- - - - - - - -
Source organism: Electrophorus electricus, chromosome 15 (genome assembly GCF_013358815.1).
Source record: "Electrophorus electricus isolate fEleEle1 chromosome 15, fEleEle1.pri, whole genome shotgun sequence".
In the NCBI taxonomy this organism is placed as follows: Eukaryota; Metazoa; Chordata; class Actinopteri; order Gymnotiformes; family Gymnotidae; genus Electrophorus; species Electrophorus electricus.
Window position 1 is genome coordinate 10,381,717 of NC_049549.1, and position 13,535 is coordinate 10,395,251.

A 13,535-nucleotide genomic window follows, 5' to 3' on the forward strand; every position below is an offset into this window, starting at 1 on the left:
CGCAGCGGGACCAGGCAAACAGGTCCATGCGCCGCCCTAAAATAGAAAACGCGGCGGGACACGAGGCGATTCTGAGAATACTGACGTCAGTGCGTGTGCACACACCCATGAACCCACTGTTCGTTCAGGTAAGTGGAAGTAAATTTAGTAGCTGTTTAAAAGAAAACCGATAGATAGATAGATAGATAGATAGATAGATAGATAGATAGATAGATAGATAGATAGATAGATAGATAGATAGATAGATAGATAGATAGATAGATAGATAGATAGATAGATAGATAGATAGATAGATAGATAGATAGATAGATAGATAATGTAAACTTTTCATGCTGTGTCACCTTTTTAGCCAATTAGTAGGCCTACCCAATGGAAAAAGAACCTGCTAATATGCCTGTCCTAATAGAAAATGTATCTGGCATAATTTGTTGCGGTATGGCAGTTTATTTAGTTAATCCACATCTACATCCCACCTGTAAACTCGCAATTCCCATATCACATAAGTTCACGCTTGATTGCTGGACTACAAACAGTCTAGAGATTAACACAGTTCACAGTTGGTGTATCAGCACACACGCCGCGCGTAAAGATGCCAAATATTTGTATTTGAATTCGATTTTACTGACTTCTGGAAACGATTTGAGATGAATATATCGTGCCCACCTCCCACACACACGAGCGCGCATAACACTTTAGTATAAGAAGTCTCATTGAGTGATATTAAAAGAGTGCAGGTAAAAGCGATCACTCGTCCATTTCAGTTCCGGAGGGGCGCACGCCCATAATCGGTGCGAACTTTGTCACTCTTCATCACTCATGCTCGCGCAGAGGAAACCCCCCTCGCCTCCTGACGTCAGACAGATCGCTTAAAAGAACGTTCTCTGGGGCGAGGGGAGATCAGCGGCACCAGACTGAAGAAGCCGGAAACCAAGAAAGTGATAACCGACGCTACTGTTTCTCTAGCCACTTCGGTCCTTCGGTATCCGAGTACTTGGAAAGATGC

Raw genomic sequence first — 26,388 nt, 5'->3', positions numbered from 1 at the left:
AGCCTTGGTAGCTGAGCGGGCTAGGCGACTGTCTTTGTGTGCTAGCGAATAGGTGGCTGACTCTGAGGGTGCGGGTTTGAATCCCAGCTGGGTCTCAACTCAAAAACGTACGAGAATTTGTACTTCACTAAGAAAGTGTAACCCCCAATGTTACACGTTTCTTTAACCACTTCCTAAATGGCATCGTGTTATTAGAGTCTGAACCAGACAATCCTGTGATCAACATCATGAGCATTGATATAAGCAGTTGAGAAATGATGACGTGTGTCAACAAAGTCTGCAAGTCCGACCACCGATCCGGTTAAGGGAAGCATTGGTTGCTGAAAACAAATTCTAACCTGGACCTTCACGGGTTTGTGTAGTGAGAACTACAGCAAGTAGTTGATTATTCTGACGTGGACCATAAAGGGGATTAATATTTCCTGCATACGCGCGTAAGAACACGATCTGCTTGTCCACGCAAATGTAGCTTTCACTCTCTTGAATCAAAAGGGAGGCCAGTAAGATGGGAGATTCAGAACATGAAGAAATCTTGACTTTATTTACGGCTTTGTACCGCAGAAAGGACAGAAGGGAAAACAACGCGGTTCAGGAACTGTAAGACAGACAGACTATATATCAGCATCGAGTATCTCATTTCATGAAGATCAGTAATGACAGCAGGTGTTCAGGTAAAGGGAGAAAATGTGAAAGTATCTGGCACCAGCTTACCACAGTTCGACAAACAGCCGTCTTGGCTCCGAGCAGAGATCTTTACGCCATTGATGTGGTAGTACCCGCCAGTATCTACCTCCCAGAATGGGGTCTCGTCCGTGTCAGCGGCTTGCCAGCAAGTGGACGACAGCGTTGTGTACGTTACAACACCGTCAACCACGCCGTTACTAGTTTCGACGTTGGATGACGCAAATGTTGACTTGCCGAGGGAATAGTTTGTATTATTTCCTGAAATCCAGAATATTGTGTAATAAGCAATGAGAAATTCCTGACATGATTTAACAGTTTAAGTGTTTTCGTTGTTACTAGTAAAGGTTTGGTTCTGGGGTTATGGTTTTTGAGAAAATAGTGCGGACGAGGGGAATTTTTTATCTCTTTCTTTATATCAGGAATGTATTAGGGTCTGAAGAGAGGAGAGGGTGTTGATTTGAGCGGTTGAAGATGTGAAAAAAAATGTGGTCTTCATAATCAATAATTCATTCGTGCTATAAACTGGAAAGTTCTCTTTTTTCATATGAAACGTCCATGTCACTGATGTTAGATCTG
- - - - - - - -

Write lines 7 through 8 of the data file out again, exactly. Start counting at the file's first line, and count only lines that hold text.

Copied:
Raw genomic sequence first — 26,388 nt, 5'->3', positions numbered from 1 at the left:
AGCCTTGGTAGCTGAGCGGGCTAGGCGACTGTCTTTGTGTGCTAGCGAATAGGTGGCTGACTCTGAGGGTGCGGGTTTGAATCCCAGCTGGGTCTCAACTCAAAAACGTACGAGAATTTGTACTTCACTAAGAAAGTGTAACCCCCAATGTTACACGTTTCTTTAACCACTTCCTAAATGGCATCGTGTTATTAGAGTCTGAACCAGACAATCCTGTGATCAACATCATGAGCATTGATATAAGCAGTTGAGAAATGATGACGTGTGTCAACAAAGTCTGCAAGTCCGACCACCGATCCGGTTAAGGGAAGCATTGGTTGCTGAAAACAAATTCTAACCTGGACCTTCACGGGTTTGTGTAGTGAGAACTACAGCAAGTAGTTGATTATTCTGACGTGGACCATAAAGGGGATTAATATTTCCTGCATACGCGCGTAAGAACACGATCTGCTTGTCCACGCAAATGTAGCTTTCACTCTCTTGAATCAAAAGGGAGGCCAGTAAGATGGGAGATTCAGAACATGAAGAAATCTTGACTTTATTTACGGCTTTGTACCGCAGAAAGGACAGAAGGGAAAACAACGCGGTTCAGGAACTGTAAGACAGACAGACTATATATCAGCATCGAGTATCTCATTTCATGAAGATCAGTAATGACAGCAGGTGTTCAGGTAAAGGGAGAAAATGTGAAAGTATCTGGCACCAGCTTACCACAGTTCGACAAACAGCCGTCTTGGCTCCGAGCAGAGATCTTTACGCCATTGATGTGGTAGTACCCGCCAGTATCTACCTCCCAGAATGGGGTCTCGTCCGTGTCAGCGGCTTGCCAGCAAGTGGACGACAGCGTTGTGTACGTTACAACACCGTCAACCACGCCGTTACTAGTTTCGACGTTGGATGACGCAAATGTTGACTTGCCGAGGGAATAGTTTGTATTATTTCCTGAAATCCAGAATATTGTGTAATAAGCAATGAGAAATTCCTGACATGATTTAACAGTTTAAGTGTTTTCGTTGTTACTAGTAAAGGTTTGGTTCTGGGGTTATGGTTTTTGAGAAAATAGTGCGGACGAGGGGAATTTTTTATCTCTTTCTTTATATCAGGAATGTATTAGGGTCTGAAGAGAGGAGAGGGTGTTGATTTGAGCGGTTGAAGATGTGAAAAAAAATGTGGTCTTCATAATCAATAATTCATTCGTGCTATAAACTGGAAAGTTCTCTTTTTTCATATGAAACGTCCATGTCACTGATGTTAGATCTG